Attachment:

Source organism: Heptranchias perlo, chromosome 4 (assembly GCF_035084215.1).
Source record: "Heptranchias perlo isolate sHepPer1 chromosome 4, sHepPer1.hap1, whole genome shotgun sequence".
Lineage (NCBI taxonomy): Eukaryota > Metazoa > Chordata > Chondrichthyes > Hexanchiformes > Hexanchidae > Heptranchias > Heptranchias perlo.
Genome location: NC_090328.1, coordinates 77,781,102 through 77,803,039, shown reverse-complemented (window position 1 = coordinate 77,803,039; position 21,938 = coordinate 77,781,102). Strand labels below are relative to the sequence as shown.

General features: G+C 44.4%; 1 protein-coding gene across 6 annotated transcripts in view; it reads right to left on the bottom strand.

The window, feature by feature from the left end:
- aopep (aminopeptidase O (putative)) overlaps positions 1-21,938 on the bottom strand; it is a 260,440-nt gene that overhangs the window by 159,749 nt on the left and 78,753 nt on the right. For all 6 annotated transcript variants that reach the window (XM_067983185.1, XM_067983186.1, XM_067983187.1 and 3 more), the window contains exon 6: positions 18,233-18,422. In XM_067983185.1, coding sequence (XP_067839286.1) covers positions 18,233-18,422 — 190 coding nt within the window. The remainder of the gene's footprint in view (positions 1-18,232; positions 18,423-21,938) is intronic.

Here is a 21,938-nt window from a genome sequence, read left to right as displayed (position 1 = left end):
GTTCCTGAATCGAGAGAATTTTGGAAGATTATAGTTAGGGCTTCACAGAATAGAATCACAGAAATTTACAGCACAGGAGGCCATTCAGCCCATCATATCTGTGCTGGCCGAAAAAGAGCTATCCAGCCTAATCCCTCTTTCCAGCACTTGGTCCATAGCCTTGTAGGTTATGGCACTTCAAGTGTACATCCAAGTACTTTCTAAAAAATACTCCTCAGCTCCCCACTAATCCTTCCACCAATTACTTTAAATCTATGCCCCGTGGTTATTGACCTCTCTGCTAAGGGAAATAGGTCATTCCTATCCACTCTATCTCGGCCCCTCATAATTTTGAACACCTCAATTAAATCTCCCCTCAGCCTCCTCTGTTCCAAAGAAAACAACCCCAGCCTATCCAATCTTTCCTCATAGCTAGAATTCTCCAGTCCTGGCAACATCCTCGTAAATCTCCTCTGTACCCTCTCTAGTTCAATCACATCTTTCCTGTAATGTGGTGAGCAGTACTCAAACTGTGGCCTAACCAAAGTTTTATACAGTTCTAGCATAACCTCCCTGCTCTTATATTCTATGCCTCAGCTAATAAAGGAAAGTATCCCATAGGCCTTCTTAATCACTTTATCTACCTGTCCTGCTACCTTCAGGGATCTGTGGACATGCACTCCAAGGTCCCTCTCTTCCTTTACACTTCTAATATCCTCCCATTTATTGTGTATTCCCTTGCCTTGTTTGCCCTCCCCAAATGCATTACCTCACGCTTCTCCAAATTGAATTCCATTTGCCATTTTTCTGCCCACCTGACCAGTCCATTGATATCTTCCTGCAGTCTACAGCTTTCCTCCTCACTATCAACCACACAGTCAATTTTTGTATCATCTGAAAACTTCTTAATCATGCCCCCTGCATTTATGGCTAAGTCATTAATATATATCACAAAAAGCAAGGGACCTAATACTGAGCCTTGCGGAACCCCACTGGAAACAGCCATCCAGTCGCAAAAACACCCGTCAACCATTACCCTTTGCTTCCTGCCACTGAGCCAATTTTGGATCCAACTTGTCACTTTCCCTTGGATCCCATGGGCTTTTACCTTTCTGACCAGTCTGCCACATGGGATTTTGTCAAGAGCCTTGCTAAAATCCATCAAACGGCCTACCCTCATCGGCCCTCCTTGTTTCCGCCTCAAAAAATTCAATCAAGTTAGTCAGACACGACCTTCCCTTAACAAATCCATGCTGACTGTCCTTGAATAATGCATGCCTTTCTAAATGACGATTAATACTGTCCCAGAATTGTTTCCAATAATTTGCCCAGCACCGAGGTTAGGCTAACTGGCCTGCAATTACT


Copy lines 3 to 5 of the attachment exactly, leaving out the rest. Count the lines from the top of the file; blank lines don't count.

Lineage (NCBI taxonomy): Eukaryota > Metazoa > Chordata > Chondrichthyes > Hexanchiformes > Hexanchidae > Heptranchias > Heptranchias perlo.
Genome location: NC_090328.1, coordinates 77,781,102 through 77,803,039, shown reverse-complemented (window position 1 = coordinate 77,803,039; position 21,938 = coordinate 77,781,102). Strand labels below are relative to the sequence as shown.

General features: G+C 44.4%; 1 protein-coding gene across 6 annotated transcripts in view; it reads right to left on the bottom strand.